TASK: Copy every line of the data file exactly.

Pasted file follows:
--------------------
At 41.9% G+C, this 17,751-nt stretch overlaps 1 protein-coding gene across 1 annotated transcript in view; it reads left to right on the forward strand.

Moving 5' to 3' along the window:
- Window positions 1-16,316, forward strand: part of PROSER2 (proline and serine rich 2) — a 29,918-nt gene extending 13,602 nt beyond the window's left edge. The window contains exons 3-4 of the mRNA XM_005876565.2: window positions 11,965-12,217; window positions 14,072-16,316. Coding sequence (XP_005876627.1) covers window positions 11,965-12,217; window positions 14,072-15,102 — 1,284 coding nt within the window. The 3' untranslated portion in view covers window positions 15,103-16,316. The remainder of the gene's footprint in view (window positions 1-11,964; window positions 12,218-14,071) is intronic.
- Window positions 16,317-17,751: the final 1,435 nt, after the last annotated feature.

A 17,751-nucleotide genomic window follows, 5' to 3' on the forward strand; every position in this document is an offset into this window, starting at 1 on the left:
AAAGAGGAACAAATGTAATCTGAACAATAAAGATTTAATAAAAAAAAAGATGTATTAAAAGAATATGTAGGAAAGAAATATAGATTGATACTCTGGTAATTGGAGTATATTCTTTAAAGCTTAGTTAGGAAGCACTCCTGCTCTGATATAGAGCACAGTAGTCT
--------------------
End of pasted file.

At 41.9% G+C, this 17,751-nt stretch overlaps 1 protein-coding gene across 1 annotated transcript in view; it reads left to right on the forward strand.

Moving 5' to 3' along the window:
- Window positions 1-16,316, forward strand: part of PROSER2 (proline and serine rich 2) — a 29,918-nt gene extending 13,602 nt beyond the window's left edge. The window contains exons 3-4 of the mRNA XM_005876565.2: window positions 11,965-12,217; window positions 14,072-16,316. Coding sequence (XP_005876627.1) covers window positions 11,965-12,217; window positions 14,072-15,102 — 1,284 coding nt within the window. The 3' untranslated portion in view covers window positions 15,103-16,316. The remainder of the gene's footprint in view (window positions 1-11,964; window positions 12,218-14,071) is intronic.
- Window positions 16,317-17,751: the final 1,435 nt, after the last annotated feature.

A 17,751-nucleotide genomic window follows, 5' to 3' on the forward strand; every position in this document is an offset into this window, starting at 1 on the left:
AAAGAGGAACAAATGTAATCTGAACAATAAAGATTTAATAAAAAAAAAGATGTATTAAAAGAATATGTAGGAAAGAAATATAGATTGATACTCTGGTAATTGGAGTATATTCTTTAAAGCTTAGTTAGGAAGCACTCCTGCTCTGATATAGAGCACAGTAGTCT